Mr Tsvangirai said the AU role that he was proposing could not "be a continuation of talks and talks about talks that have been largely fruitless for several years.

"The time for actions is now. The people and the country can wait no longer. We need to show leadership."

Mr Tsvangirai returned to the Dutch embassy shortly after making the statement.

Crisis summit

Southern African leaders are meeting to discuss the crisis - amid international calls to isolate President Mugabe.

ZIMBABWE AND ITS NEIGHBOURS

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Zimbabwe's opposition wants neighbouring countries to persuade Robert Mugabe to step down. So how are relations changing?

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South Africa's leader Thabo Mbeki remains the key mediator. He has not criticised Mr Mugabe, despite pressure from the ruling ANC.

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Zambian President Levy Mwanawasa called Zimbabwe a "regional embarrassment", before suffering a stroke on 29 June.

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Angola's President Jose Eduardo dos Santos is one of Robert Mugabe's closest allies. He has urged Mr Mugabe to end the violence.

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Botswana said Zimbabwe's 27 June run-off vote was so flawed by violence that it could not be considered legitimate.

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Namibia is an ally of Robert Mugabe. It wants to re-distribute white-owned farms to black villagers. It has not criticised the violence.

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Mozambique has hosted some white farmers forced out of Zimbabwe when their land was seized. It is seen as sympathetic to the opposition.

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Tanzania's ruling party has a history of backing Robert Mugabe's Zanu-PF party. Its foreign minister has condemned the violence.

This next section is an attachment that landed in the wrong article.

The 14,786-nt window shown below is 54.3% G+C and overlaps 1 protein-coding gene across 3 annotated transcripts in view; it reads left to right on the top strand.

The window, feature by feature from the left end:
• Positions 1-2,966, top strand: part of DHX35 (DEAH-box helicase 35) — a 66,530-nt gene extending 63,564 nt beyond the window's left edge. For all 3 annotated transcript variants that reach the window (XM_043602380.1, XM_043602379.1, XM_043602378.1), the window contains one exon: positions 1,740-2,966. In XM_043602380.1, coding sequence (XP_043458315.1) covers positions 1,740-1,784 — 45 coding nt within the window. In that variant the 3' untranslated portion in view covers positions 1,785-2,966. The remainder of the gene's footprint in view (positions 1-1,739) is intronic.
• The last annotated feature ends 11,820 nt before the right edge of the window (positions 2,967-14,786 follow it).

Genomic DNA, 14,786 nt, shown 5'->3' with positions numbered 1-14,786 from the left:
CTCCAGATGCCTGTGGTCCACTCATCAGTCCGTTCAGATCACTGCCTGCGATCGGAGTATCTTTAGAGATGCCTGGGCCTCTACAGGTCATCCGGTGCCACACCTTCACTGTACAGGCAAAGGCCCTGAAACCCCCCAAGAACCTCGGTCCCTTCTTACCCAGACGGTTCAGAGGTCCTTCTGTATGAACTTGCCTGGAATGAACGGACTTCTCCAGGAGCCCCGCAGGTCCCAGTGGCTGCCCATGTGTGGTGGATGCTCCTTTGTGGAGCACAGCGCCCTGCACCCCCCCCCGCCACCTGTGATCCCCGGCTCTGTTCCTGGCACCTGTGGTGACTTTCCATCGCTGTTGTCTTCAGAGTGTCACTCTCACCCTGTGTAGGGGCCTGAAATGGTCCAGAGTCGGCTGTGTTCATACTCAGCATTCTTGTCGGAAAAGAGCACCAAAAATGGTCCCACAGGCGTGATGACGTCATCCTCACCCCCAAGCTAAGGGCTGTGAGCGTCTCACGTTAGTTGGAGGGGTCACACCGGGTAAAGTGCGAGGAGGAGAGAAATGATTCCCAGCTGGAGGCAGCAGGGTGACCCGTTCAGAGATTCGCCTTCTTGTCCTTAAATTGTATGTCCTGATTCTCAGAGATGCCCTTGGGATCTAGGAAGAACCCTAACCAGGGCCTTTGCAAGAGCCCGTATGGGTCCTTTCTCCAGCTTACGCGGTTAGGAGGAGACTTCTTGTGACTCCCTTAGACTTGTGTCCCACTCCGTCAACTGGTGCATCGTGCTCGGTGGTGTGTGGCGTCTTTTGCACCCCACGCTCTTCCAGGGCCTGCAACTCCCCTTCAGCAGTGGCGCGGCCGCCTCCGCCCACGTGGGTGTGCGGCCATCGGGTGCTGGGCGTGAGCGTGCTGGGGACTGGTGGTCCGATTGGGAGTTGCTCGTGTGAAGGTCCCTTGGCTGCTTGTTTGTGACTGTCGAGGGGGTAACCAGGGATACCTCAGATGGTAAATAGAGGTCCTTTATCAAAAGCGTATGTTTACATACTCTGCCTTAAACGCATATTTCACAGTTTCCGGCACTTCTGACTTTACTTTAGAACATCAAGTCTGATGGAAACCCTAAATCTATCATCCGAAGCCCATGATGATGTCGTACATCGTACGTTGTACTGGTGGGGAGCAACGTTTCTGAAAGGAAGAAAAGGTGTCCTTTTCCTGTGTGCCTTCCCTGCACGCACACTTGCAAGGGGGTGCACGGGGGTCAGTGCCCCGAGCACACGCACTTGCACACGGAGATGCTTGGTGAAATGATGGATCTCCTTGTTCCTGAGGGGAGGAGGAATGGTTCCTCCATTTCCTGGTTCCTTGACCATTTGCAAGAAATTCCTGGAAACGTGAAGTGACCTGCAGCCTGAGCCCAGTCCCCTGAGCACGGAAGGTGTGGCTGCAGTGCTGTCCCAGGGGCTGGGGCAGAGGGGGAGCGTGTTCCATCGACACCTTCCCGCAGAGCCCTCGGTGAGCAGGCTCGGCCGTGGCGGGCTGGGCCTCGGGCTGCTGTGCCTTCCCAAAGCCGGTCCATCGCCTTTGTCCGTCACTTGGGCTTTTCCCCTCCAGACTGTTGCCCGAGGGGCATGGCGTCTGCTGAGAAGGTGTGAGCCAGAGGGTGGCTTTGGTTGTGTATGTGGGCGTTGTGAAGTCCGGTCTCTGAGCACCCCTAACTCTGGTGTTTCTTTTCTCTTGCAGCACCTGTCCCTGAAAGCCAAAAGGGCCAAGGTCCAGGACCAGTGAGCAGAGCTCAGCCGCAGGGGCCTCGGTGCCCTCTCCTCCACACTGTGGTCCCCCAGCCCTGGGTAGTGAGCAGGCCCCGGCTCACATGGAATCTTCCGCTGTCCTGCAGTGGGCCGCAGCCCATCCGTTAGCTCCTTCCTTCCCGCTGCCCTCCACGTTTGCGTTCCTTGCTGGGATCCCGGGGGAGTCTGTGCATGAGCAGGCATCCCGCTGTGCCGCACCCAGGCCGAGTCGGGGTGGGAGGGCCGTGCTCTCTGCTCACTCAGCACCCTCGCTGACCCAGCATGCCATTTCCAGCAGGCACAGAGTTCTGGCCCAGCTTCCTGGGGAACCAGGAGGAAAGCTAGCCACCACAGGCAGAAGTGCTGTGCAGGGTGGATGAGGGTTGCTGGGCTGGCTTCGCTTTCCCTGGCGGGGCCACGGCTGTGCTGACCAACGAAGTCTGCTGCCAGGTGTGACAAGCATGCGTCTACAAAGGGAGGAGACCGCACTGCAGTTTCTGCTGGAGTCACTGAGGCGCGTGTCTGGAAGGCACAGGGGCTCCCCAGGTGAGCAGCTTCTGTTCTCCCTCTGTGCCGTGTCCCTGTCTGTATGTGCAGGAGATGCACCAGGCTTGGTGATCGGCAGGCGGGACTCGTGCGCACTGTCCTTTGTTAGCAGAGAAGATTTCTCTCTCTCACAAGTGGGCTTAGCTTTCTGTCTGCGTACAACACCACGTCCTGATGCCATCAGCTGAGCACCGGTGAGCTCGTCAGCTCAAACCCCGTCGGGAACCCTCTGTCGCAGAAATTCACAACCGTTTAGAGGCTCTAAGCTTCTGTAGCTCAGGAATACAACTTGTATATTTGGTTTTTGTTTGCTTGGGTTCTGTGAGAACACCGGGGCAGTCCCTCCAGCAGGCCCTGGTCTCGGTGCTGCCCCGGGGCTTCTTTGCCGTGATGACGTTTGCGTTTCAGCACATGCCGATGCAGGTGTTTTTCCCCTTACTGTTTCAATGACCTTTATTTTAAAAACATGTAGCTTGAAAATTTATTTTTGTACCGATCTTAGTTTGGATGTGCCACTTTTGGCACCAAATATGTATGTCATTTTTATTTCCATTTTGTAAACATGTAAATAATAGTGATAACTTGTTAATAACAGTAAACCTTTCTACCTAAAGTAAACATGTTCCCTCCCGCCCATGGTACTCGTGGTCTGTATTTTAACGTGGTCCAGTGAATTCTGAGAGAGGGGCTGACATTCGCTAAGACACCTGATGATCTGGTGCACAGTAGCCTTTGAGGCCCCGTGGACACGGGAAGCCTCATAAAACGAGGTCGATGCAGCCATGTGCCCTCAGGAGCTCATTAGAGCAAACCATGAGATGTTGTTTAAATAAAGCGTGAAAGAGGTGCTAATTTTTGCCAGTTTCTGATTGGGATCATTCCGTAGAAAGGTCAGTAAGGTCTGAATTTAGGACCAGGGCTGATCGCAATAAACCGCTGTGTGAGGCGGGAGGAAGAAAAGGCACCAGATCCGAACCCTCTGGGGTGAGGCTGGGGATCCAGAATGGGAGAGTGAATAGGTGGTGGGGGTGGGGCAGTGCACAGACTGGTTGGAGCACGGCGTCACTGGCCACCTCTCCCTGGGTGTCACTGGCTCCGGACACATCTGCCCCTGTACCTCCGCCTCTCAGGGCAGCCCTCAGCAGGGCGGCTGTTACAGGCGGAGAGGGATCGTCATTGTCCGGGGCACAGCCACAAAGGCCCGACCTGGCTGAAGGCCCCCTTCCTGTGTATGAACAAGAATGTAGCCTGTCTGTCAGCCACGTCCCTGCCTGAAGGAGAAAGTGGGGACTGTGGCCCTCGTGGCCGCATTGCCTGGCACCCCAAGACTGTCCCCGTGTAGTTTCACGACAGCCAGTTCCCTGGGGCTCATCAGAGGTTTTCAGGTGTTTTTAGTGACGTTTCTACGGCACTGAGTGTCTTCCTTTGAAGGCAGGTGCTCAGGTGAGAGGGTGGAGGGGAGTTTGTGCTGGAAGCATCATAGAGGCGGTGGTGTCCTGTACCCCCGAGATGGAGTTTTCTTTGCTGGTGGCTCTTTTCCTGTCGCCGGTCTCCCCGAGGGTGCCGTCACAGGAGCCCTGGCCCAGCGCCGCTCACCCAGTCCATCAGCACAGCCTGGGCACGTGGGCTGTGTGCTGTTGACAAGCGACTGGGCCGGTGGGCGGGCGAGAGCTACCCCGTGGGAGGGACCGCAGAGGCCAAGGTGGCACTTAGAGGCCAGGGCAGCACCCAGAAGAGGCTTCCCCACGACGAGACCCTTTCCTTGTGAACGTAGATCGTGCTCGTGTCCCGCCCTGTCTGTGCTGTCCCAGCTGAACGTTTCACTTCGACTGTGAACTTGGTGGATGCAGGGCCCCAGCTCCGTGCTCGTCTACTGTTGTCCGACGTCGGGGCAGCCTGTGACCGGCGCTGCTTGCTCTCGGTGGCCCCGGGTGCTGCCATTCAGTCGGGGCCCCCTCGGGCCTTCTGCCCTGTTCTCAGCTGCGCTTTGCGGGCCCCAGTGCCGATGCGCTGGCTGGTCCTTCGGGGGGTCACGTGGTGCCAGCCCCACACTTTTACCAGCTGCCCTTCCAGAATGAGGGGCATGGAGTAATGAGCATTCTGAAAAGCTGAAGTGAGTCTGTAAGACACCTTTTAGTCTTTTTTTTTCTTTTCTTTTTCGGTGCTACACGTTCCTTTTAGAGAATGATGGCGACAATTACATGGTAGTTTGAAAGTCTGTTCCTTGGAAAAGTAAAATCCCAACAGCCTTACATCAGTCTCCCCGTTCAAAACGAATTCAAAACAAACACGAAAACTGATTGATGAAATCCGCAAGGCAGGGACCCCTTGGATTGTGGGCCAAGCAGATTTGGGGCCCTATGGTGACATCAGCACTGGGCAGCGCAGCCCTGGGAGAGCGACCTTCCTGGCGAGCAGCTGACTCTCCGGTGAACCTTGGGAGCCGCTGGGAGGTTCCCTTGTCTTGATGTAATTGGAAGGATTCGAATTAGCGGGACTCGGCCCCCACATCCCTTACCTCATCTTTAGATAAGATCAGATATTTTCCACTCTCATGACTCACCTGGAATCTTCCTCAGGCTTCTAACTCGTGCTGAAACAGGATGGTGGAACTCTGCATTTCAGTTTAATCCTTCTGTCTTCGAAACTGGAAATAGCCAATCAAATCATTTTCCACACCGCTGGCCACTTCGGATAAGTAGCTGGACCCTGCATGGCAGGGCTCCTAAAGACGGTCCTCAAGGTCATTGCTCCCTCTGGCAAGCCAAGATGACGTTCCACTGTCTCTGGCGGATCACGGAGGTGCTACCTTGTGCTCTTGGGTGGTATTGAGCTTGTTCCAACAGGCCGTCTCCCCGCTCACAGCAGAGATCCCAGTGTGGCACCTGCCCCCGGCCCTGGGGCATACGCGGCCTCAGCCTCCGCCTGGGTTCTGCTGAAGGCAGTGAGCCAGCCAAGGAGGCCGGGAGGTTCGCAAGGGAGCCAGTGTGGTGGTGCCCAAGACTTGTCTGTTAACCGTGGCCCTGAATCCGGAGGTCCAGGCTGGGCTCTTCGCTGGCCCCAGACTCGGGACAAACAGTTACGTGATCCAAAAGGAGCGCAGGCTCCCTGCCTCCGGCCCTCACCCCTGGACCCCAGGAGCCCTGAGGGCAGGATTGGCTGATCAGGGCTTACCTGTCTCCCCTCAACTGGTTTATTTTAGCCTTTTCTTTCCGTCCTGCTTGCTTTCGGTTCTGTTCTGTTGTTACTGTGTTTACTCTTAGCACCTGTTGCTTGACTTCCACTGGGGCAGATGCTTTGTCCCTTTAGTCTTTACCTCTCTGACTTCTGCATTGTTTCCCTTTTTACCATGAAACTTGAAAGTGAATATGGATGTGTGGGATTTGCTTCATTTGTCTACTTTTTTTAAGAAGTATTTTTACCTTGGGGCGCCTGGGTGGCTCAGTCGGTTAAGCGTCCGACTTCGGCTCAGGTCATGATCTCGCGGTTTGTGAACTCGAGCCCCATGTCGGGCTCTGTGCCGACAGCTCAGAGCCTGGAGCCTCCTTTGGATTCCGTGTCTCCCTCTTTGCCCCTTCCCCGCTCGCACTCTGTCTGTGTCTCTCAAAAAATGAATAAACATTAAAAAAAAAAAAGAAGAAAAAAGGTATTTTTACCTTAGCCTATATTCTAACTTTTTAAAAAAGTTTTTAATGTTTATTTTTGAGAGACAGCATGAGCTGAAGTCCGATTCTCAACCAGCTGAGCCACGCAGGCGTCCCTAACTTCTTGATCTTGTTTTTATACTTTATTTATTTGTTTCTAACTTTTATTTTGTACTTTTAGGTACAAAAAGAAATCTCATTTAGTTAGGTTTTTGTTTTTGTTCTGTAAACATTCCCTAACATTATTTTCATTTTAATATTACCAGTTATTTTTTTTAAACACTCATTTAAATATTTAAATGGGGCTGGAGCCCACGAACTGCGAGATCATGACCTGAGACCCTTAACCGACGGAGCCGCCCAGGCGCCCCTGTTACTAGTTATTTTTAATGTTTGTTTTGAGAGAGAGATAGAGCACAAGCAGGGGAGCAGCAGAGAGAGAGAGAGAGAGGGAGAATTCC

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DR Congo's President Joseph Kabila is an ally of Robert Mugabe who sent troops to help his father, Laurent Kabila, fight rebels.

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Malawi is seen as neutral. But 3m people from Malawi are in Zimbabwe and many were badly hit by the farm invasions.

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The Sadc summit involves leaders from Swaziland, Tanzania and Angola - but not from South Africa, despite earlier indications that President Thabo Mbeki would attend.

His spokesman said he had not been invited. The Angolan representative said Mr Mbeki's views would be taken into account.

Mr Tsvangirai announced he was pulling out of the election on Sunday, saying that government-backed violence against his supporters made a free and fair vote impossible.

The Zimbabwean government has been criticised by the United Nations and South Africa's governing ANC party, among others, for the violence.

The MDC says some 86 of its supporters have been killed and 200,000 forced from their homes by militias loyal to the ruling Zanu-PF party. The government blames the MDC for the violence.